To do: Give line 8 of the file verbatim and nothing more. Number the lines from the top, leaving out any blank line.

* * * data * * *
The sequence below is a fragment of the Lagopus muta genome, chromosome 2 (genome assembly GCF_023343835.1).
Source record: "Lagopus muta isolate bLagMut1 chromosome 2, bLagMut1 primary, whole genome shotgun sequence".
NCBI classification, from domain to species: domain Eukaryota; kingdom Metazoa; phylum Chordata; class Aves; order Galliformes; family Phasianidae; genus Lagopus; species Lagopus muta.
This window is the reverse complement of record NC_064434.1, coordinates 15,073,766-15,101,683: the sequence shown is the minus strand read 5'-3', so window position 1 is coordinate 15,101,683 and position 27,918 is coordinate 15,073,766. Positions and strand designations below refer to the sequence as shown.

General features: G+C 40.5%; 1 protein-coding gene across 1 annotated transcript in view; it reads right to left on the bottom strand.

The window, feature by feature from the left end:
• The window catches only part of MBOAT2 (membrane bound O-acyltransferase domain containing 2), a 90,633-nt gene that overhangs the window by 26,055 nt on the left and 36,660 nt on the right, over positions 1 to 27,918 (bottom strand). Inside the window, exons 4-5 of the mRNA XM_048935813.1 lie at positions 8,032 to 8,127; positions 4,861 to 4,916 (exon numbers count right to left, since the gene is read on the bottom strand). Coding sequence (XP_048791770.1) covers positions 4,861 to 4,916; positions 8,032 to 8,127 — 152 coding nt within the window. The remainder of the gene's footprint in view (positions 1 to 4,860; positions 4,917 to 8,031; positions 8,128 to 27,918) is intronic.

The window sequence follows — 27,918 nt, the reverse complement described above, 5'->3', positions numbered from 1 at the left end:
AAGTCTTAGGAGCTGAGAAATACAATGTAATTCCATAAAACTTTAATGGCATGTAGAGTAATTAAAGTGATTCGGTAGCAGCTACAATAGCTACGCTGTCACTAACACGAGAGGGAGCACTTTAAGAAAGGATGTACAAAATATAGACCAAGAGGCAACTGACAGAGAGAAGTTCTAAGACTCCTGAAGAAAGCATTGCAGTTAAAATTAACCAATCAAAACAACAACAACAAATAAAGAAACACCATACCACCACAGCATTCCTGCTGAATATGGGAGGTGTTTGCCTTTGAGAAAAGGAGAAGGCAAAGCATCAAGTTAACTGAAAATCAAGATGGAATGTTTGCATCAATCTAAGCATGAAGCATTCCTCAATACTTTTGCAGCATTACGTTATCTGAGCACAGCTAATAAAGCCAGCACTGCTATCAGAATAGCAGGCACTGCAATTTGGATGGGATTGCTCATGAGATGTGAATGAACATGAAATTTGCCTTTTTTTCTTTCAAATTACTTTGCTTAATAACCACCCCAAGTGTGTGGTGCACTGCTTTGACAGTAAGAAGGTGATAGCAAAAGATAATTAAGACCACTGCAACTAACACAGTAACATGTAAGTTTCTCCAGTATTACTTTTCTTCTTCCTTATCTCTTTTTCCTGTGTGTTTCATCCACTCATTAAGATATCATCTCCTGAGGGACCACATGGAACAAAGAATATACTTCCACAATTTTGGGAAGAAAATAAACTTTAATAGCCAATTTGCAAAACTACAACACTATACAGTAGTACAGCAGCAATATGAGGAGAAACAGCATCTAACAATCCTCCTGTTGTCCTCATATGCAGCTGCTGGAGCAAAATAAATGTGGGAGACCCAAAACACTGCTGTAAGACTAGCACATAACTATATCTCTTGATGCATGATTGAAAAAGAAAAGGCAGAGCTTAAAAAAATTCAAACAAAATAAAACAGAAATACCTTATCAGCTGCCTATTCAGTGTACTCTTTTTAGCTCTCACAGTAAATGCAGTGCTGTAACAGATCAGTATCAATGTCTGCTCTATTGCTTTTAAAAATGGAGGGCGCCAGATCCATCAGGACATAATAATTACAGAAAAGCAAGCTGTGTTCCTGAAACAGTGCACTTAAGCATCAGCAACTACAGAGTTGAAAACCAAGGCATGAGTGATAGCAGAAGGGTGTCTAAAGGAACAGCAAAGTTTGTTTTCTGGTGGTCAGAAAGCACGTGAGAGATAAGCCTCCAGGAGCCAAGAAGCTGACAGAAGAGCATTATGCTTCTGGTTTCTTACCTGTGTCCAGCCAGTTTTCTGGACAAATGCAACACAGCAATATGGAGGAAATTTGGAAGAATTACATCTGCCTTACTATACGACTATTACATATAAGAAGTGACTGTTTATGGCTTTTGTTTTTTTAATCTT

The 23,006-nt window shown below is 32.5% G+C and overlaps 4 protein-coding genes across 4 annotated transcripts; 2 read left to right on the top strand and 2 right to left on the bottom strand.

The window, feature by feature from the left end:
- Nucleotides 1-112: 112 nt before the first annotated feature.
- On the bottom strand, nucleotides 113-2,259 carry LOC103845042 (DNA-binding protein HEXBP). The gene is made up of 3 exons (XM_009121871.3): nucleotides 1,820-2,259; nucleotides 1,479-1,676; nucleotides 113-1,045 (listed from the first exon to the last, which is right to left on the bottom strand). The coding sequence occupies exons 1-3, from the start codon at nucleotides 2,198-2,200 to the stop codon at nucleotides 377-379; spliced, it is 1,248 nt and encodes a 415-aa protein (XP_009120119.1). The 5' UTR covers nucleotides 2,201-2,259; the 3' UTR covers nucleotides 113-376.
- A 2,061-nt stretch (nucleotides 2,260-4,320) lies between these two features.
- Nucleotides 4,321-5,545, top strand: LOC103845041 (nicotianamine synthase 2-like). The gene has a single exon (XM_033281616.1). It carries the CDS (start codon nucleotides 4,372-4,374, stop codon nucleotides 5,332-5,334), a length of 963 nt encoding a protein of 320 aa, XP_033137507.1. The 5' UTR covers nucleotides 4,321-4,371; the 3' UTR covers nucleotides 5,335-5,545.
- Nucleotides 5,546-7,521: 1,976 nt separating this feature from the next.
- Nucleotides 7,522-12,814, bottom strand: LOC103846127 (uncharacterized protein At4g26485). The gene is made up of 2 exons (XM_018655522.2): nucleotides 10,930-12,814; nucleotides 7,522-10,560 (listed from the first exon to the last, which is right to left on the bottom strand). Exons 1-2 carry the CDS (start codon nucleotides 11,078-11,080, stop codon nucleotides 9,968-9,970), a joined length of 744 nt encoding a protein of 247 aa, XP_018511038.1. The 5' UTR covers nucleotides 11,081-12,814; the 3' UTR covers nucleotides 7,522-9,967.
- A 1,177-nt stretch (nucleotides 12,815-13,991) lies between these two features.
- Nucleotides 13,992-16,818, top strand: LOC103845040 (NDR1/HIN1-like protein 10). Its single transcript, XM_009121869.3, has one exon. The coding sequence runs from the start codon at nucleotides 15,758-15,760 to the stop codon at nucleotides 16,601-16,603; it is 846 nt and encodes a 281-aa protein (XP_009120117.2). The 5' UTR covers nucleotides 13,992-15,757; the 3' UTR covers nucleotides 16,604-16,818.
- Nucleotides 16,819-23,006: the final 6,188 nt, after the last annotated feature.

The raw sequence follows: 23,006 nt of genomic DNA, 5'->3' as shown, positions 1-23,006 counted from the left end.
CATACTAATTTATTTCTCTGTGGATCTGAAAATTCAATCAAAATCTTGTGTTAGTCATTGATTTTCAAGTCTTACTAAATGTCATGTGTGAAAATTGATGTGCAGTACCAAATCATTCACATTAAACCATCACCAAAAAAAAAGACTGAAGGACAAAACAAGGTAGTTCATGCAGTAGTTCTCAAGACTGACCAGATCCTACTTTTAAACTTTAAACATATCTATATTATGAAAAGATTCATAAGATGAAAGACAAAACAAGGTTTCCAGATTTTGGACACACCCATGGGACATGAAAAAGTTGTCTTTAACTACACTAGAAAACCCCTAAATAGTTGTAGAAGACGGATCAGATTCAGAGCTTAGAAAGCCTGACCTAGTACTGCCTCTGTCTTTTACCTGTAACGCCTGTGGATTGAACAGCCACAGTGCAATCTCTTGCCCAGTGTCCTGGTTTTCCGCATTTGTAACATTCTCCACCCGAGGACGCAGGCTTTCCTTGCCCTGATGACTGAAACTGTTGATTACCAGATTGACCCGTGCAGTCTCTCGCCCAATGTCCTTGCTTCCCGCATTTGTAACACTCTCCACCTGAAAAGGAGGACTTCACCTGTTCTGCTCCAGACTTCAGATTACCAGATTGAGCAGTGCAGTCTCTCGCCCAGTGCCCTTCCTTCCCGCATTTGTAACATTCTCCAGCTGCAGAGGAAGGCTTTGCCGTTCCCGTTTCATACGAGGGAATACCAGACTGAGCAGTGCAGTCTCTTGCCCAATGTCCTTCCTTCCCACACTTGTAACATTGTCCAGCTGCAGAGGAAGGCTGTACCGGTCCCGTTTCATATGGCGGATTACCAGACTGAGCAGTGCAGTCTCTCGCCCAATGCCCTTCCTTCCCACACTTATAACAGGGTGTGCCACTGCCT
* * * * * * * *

The window sequence follows — 27,918 nt, the reverse complement described above, 5'->3', positions numbered from 1 at the left end: